Naturalist preoccupations have bubbled above the surface throughout Teen Daze’s course from bedroom- to studio-nurtured electronic pop. The striking British Columbia landscape has always at least loomed in the background, but it moves to the fore on Themes for Dying Earth.
Water and all the depth and mystery it suggests has been a recurring image in Jamison Isaak’s music, from early tracks like “Shine On, You Crazy White Cap” and “Waves”, to a clutch of songs on Morning World, his 2015 album recorded with John Vanderslice at his famed analog studio, Tiny Telephone. The concern on Themes for Dying Earth isn’t the riddles of Earth so much as its reality. Isaak wanted the record to be “more of a reflection of what’s actually outside the window”; his particular window looking out on the Fraser Valley in Abbotsford, a town inland east of Vancouver, BC.
A gesture of resetting, “Cycle” slowly cracks through a thin shell of introversion, opening up into fluttering synthetic warmth. Themes for Dying Earth is filled with as many three-dimensional instruments as digital sounds, but it doesn’t revisit Morning World’s flirtations with the jangling guitar and rattling drums of indie rock. It does, however, continue to invest in fruitful but unimposing collaborations. This time around Isaak connected with S. Carey, Dustin Wong, Nadia Hulett, Sound of Ceres, and Jon Anderson, who engineered, mixed and mastered the album, and also plays pedal steel on “Anew”.
“First Rain” is a harmonious fit for Bon Iver drummer and solo artist Carey, who contributes vocals and percussion. Descending in on a new wave slow jam keyboard line, the song circularly hints at a build-up but ultimately holds back, similar to the tasteful folk restraint found on Carey’s breakthrough album, Range of Light. “Rising” delivers a terrifying premonition in deceptively dreamy phrasing: “Will an endless wave take us away?/An ending we created, nothing left to save/What a beautiful way to watch our bodies fade/A single wave could drown the whole world away.”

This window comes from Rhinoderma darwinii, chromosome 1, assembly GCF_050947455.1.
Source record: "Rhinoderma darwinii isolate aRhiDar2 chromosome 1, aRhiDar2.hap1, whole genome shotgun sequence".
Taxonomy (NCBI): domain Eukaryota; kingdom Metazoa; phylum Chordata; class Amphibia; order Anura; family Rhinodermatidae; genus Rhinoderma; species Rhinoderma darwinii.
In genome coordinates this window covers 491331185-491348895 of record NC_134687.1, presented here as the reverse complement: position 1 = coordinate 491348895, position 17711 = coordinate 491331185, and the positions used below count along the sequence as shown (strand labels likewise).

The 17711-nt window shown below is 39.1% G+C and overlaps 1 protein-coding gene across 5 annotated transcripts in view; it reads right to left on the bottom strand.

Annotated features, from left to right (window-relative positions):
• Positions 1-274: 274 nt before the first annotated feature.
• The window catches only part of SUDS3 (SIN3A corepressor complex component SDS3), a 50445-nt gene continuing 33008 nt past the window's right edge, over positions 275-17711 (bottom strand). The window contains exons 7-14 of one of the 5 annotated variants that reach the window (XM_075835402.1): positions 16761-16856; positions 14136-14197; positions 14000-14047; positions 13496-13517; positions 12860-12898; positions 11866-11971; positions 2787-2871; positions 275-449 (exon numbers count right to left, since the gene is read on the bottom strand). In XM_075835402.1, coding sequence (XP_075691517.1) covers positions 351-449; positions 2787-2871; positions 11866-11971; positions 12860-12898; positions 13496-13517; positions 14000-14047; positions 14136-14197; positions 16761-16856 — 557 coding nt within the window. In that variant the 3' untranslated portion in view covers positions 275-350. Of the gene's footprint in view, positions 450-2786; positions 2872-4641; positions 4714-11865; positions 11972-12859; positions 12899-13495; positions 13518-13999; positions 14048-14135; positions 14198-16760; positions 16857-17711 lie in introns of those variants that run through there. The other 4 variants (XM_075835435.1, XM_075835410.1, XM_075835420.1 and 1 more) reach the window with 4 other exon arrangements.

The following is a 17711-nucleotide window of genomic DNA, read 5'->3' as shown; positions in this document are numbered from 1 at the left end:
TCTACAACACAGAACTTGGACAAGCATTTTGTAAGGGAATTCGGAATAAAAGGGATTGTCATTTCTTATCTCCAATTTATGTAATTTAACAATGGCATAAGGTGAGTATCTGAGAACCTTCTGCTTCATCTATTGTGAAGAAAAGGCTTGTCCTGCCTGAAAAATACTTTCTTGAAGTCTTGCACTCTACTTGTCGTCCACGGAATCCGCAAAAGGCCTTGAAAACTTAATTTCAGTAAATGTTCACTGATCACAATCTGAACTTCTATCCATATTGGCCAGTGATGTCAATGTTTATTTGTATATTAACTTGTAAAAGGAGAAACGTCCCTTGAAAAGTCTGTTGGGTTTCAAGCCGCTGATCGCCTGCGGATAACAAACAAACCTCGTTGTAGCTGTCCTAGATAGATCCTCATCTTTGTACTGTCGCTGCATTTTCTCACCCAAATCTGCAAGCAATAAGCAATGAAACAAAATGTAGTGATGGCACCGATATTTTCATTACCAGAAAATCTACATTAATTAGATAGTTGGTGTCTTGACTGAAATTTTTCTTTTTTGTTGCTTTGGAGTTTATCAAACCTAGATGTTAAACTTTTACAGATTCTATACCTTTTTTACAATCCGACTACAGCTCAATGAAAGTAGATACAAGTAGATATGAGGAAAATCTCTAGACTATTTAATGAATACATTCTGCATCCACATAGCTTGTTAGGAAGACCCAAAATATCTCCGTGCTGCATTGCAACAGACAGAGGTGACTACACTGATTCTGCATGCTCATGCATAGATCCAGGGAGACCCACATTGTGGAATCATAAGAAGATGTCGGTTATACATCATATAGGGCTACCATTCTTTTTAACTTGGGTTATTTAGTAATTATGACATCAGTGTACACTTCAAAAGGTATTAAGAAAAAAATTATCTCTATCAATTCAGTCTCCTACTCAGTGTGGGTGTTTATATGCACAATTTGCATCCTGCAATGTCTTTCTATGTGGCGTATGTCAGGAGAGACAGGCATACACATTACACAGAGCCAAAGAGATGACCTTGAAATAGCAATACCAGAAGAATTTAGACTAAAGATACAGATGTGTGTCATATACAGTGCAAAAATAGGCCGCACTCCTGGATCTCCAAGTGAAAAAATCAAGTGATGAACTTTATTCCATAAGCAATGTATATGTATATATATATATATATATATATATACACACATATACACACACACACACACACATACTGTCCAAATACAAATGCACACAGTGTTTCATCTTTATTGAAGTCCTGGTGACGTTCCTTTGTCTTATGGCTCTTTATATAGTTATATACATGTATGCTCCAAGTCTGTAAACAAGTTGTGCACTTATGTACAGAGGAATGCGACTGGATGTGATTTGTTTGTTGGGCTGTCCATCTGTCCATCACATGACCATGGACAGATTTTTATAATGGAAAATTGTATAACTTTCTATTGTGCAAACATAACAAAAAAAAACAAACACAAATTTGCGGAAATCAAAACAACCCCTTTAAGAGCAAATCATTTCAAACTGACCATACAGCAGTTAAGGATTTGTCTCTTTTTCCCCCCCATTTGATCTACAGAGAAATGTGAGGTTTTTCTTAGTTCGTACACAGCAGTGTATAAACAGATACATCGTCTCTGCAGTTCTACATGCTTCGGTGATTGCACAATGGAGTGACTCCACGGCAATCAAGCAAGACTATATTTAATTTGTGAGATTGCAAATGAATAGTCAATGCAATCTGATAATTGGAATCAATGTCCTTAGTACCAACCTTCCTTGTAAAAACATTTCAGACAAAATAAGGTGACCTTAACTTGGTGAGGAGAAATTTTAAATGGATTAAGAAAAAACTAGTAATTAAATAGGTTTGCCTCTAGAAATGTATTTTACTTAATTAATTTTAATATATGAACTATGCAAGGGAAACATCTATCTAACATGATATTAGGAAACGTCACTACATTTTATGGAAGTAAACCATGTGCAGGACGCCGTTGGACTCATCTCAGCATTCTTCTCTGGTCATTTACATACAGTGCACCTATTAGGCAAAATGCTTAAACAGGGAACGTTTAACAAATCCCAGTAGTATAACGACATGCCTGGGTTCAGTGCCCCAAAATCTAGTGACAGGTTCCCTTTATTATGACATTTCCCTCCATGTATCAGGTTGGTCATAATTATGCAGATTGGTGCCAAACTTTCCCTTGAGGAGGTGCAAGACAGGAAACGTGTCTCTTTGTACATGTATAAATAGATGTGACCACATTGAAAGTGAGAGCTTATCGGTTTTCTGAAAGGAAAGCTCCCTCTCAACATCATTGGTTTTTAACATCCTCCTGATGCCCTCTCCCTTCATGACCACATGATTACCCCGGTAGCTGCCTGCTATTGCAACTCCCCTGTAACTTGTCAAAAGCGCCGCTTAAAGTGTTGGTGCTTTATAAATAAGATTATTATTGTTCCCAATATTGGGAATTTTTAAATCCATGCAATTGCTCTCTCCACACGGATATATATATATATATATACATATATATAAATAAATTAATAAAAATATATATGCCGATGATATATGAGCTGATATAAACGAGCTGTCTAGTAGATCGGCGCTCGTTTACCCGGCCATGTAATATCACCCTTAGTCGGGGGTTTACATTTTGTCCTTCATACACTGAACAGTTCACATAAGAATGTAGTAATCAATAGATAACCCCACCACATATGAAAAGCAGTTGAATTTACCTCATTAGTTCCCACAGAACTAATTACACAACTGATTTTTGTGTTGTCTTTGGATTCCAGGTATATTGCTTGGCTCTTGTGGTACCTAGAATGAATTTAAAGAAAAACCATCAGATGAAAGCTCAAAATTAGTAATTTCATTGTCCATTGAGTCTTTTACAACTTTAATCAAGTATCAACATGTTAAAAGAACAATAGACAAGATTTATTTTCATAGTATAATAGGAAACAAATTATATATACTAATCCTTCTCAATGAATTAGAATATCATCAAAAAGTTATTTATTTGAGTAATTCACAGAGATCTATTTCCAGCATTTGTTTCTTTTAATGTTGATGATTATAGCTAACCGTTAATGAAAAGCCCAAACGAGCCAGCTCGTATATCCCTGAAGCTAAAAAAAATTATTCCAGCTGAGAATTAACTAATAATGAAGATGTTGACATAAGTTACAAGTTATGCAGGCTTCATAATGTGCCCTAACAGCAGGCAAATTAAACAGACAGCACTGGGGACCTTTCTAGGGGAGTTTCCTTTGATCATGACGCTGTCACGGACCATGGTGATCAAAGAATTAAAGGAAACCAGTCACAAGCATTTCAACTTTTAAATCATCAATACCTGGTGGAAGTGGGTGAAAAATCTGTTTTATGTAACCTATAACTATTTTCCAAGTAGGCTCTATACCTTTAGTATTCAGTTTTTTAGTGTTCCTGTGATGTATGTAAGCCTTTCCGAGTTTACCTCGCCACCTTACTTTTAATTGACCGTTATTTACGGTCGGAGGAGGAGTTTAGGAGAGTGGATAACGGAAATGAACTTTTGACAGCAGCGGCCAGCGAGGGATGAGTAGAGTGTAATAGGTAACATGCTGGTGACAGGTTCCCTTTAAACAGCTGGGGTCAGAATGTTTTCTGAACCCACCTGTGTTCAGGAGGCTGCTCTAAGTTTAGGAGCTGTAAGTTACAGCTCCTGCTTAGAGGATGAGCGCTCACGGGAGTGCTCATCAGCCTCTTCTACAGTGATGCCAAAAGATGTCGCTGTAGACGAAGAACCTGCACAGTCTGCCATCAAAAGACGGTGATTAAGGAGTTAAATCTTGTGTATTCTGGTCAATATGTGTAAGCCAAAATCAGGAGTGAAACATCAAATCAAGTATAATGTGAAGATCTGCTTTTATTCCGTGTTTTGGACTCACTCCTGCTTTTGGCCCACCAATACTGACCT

Beyond Isaak’s lyrical focus on his surrounding environment and the concerns about climate change that sparked Themes for Dying Earth, musically the album moves in a more organic way from one song into another than if it were just a collection of ten songs. “Dream City” is the droning connective tissue between the familiar pop structures of “Cycle” and “Lost”. The album’s serene peak, “Water In Heaven”, elapses like a meditation. If real resolution may not be at hand, Themes for Dying Earth still pulls a stoic resistance out from a sea of anxieties.